Senate chairman introduces 'skinny' defense policy bill

Senate chairman introduces 'skinny' defense policy bill
© Aaron Schwartz

Senate Armed Services Committee Chairman James Inhofe (R-Okla.) on Tuesday officially introduced his “skinny” defense policy bill, which he is billing as a backup plan if lawmakers can’t agree on a larger bill by the end of the year.

“A skinny bill is simple. It extends necessary authorities for military operations, takes care of the servicemembers and their families, and authorizes essential military construction and acquisition programs,” Inhofe said. “That’s it.”

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The skinny National Defense Authorization Act (NDAA) is being introduced amid stalled negotiations on a more comprehensive NDAA.

Both Inhofe and his House counterpart, Armed Services Committee Chairman Adam SmithDavid (Adam) Adam SmithWhite House, Congress near deal to give 12 weeks paid parental leave to all federal workers Overnight Energy: Pelosi vows bold action to counter 'existential' climate threat | Trump jokes new light bulbs don't make him look as good | 'Forever chemicals' measure pulled from defense bill Overnight Defense: Suspect in Pensacola shooting identified as Saudi aviation student | Trump speaks with Saudi king after shooting | Esper denies considering 14K deployment to Mideast MORE (D-Wash.), have blamed an impasse over President TrumpDonald John TrumpLawmakers prep ahead of impeachment hearing Democrats gear up for high-stakes Judiciary hearing Warren says she made almost M from legal work over past three decades MORE’s border wall for tripping up the talks.

Inhofe and Smith both said Tuesday progress has not been made on wall issues since last week.

Trump has tapped into about $6.1 billion in Pentagon funding in order to build the wall on the U.S.-Mexico border, including about $3.6 billion in military construction funds and $2.5 billion in counter-drug funds that were transferred from various other Pentagon accounts.

House Democrats, furious at what they describe as Trump circumventing Congress, included in the NDAA provisions to ban the use of Pentagon funds on the wall and limit the Pentagon’s ability to transfer money between accounts.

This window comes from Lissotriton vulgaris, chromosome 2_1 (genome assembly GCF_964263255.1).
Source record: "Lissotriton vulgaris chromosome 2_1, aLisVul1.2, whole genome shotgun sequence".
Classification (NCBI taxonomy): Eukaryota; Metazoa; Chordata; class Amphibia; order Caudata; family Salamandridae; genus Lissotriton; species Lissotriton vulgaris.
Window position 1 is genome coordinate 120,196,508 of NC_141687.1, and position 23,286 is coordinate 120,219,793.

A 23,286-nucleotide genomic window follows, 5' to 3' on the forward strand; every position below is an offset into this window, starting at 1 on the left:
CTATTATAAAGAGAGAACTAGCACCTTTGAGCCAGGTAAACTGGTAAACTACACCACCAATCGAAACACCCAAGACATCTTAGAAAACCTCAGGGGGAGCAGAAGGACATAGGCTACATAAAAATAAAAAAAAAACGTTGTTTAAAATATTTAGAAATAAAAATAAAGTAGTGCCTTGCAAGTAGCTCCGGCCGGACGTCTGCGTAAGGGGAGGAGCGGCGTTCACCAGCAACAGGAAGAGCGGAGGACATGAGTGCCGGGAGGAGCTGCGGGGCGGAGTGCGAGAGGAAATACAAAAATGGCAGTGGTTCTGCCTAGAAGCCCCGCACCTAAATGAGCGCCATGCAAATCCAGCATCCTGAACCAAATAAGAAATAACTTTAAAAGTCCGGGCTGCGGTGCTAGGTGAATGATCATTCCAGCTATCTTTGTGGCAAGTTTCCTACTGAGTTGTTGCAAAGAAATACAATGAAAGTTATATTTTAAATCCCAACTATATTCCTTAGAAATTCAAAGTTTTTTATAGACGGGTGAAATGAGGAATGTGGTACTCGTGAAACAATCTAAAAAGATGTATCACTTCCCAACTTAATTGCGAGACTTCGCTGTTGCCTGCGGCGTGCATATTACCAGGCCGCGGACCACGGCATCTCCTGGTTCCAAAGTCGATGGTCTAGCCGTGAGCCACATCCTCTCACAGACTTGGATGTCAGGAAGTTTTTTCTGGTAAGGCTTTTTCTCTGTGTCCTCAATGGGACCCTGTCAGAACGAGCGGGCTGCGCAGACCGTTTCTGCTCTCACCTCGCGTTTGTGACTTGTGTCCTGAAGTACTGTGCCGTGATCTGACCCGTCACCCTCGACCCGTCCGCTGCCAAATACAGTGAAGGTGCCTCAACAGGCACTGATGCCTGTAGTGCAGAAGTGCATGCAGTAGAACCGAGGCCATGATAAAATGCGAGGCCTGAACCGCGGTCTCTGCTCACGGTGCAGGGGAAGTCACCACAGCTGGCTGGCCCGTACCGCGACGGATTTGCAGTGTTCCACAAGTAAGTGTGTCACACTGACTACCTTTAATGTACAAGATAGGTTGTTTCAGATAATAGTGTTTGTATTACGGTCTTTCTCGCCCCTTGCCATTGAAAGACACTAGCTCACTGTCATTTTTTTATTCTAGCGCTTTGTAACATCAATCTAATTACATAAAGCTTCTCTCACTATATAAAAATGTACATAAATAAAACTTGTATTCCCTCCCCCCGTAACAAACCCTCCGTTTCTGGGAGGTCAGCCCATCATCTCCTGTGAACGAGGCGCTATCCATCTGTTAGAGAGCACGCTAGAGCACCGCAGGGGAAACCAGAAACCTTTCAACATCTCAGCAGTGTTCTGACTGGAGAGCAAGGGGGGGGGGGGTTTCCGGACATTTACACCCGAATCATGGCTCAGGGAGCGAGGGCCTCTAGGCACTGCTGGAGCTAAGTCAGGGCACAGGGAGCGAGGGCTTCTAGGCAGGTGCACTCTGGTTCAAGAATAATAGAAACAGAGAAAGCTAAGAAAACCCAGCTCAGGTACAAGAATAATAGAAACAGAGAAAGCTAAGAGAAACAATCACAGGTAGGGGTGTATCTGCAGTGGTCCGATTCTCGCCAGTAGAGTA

The Senate’s version of the NDAA, meanwhile, includes none of that and would backfill the $3.6 billion in military construction funding taken for the wall.

With just about 20 legislative days left in the year, Inhofe said he introduced a skinny NDAA in case it’s needed to renew authorities that expire at the end of the year.

Inhofe told reporters Tuesday he has been working with Deputy Defense Secretary David Norquist to identify the line items in the NDAA that must pass by the end of the year.

The 67-page bill covers authorizations for military construction projects, transfer authorities, special and bonus pay for troops, pay for civilians in conflict zones, authority to buy F-35 fighters jets in “economic order quantities” from 2021 to 2023, operations and maintenance for cyber capabilities, counter-ISIS authorities and authorization for the supply line for operations in Afghanistan, among others.

Base pay for troops, including a planned 3.1 percent pay raise, would continue with or without the NDAA.

A GOP committee aide stressed that the skinny NDAA is “intended to be brought up only in the event both sides can’t reconcile their differences in a timely fashion” and that “it is not intended to be the only NDAA Congress considers this year.”

But the skinny bill, too, appears doomed in the House over the wall.

Smith has said he doesn’t support a skinny bill because it wouldn’t restrict Trump’s ability to use Pentagon funding on the wall. He reiterated Tuesday he views the skinny bill as a “no-go.”

“A skinny bill is pretty much a no-go, particularly the one that Sen. Inhofe introduced. It doesn’t do anything,” Smith said. “I’m pretty firmly opposed to the skinny bill.”

Inhofe, though, said he thinks the pressure to pass an NDAA — which has been signed into law for the past 58 years — will be too much for Democrats to ultimately vote against his skinny bill.

“If he wants to say publicly that he doesn’t want to pay our troops for risking their lives for his safety, then you’ll have a new member,” Inhofe said of Smith. “It does everything that our troops need to fight a war.”